Blueberry All Season Collection (4 plants total)

Out of stock




Blueberry All Season Collection includes 1 of each Duke, Blueray, Nelson, and Elliot. We reserve the right to substitute with like variety. 

ATTENTION: Cannot ship blueberries to the following states: AZ, CA, GA, MI, NJ, OR, WA. 


Due to the following Michigan Department of Agriculture Requirements by the State of Michigan, we cannot ship or allow blueberries from our stock to be transported into the State of Michigan. No exceptions, fines will be administered by Michigan Dept of Agriculture. We have not been certified or inspected by Indiana DNR against the following: 

All regulated articles shipped or transported into Michigan must be demonstrated free of Blueberry Scorch, Blueberry Shock and Sheep Pen Hill Disease viruses. 

if you choose pick up at our location, blueberries will still be removed from order, NO EXCEPTIONS. 


Duke: Very early ripening, prior to Spartan. A vigorous upright bush with consistently high yields. It is the most widely planted early ripening high bush variety. It blooms later than other varieties but ripens early which protects the fruit from late spring frost. The medium sized fruit has good color and firmness and grows in open clusters which makes harvesting easier. 

Blueray: An early mid-season berry. It ripens a few days ahead of Bluecrop. The fruit is very large and firm, but softens quickly which limits shipping value. It produces an aromatic flavor good for pies and jam. The clusters are lare and very tight. The bush is very vigorous and productive. This berry is popular for the u-pick trade, but doesn't machine harvest well. Similar to Bluecrop but sweeter. 

Nelson: The Nelson was related by USDA in 1989. It ripens late mid season. The fruit is large, firm, light blue, has good flavor and scar. The bush is vigorous, upright, and is suitable for commercial and pick-your-own harvest. Yields have been high in test planting at Grand Junction, Michigan.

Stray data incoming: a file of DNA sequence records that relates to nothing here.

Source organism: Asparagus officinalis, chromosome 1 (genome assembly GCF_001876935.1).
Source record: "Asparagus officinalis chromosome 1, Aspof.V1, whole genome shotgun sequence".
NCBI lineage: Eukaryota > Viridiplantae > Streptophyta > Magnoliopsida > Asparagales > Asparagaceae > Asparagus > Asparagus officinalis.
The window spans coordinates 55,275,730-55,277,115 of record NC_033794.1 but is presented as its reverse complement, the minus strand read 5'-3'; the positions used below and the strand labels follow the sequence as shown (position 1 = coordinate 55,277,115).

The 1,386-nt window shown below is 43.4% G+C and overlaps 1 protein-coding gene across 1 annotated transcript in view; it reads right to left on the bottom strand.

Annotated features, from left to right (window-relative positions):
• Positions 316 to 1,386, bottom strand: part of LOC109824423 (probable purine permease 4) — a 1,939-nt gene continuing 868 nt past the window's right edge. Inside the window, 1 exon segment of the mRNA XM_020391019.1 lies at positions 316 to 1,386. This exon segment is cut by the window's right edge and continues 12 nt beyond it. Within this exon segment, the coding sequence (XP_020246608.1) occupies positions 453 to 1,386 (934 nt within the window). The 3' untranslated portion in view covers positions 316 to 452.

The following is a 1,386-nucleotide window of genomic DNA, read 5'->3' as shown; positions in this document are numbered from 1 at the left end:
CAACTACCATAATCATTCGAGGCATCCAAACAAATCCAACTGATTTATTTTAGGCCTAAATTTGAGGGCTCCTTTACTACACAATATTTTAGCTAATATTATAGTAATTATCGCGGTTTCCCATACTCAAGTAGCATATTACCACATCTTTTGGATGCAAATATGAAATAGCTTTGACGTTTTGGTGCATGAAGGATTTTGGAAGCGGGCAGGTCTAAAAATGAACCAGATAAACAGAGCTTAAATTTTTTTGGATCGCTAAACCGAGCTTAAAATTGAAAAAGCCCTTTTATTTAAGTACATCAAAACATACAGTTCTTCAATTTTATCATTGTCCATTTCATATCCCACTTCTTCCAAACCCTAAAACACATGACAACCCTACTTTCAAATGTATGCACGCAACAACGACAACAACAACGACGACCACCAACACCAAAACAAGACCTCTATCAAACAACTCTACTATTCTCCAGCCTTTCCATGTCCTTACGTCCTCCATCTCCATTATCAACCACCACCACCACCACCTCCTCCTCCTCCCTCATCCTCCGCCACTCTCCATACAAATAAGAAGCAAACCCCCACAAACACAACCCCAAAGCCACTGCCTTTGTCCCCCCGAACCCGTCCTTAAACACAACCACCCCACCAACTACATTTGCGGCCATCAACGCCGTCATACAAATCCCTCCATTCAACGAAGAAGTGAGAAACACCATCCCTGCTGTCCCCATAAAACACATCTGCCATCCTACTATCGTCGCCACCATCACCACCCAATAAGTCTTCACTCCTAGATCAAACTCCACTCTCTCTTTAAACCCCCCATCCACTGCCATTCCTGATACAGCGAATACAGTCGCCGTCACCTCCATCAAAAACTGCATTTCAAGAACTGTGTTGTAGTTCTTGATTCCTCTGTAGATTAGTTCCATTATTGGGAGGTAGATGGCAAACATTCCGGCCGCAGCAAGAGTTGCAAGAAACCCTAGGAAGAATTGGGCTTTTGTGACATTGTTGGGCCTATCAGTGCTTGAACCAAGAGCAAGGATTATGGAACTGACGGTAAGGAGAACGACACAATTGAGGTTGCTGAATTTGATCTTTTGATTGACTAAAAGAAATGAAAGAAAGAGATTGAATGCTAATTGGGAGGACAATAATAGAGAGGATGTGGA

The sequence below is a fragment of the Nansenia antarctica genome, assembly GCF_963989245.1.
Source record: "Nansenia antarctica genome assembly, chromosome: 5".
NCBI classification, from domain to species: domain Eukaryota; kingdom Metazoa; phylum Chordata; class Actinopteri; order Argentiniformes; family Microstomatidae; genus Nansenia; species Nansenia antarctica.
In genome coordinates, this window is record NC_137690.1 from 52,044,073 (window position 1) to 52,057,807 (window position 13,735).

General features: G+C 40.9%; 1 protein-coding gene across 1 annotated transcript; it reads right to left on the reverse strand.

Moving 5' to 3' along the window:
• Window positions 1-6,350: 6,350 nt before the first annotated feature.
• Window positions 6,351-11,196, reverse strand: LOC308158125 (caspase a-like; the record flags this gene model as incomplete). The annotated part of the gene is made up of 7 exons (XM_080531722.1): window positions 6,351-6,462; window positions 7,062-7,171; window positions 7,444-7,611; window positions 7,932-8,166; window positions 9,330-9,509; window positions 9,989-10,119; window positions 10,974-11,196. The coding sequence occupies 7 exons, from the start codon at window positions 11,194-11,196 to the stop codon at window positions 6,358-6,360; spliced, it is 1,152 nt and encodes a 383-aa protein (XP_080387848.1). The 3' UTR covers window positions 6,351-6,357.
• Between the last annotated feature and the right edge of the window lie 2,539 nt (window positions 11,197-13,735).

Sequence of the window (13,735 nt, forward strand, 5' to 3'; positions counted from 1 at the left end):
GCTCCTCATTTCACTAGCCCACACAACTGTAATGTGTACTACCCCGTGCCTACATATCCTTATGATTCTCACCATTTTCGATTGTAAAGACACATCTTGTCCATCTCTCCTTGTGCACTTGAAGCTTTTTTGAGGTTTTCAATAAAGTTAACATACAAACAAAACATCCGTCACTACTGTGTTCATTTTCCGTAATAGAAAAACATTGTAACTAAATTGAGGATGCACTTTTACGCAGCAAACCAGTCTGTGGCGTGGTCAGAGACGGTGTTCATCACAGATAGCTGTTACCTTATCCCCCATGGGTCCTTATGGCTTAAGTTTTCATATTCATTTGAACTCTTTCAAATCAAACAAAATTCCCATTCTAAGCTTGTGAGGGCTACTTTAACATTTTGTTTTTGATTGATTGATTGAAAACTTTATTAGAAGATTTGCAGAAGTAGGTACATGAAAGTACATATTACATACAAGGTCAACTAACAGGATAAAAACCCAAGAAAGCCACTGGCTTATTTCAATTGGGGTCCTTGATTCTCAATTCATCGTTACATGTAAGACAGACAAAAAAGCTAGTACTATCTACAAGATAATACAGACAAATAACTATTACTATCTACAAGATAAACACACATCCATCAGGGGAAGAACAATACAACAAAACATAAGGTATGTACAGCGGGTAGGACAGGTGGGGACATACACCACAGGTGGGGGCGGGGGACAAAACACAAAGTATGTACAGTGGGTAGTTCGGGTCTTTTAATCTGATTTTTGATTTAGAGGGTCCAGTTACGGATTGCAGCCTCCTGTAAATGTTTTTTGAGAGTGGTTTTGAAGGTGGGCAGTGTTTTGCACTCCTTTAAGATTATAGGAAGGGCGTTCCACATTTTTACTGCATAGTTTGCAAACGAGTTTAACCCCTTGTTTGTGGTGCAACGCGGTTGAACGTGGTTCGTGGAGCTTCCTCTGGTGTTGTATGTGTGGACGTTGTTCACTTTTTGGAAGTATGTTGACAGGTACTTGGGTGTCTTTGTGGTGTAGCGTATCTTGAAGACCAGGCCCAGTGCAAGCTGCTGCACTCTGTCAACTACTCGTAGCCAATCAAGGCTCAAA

Elliot: This late season berry ripens two weeks after Jersey. The fruit is medium size, firm light blue and has good flavor great for pies or jams. The bush is vigorous, upright, winter hardy and productive. It is suitable for mechanical harvesting. 

Let's Get Started Blueberries 

The blueberry is a highly specialized crop. It has exacting soil and climatic needs. Its cultural requirements differ from other fruits. The initial cost of establishing a planting is high, and the first full crops occur 5 to 7 years after planting. No crop is picked for the first 2 years. In the third year, 400 to 800 lbs. per acre. Full crops of 2 to 3 tons per acre can occur as early as the 5th year and should be expected by the 8th year. 



  Planting Distance *1 Planting Distance *1 Interval from Planting to Fruiting Full Production Life of Plants  Height of Mature Plants Est. Annual Yield
  Between Rows (ft) Between Plants (1) Years Years Years Feet Per Plant 
Blueberries  8-10 4-5 2 5 20+ 6-10 3-4 qts 

(1) = Minimum suggested spacing. 

Blueberry grows best in sites where most other crops fall. They perform best on loosely textured soils-mixture of sand and peat are best. Choose very acid soils ranging from 5.5 to 5.5. Avoid soils testing higher than pH 5.5 for commercial planting. Constant but moderate soil moisture is needed by the blueberry. Best soils are those where the water table remains withing 14"to 22" below the surface. Good surface drainage is very important since blueberry roots need plenty of aeration. Water remaining on the surface for more than a day during any part of the growing season is harmful to roots.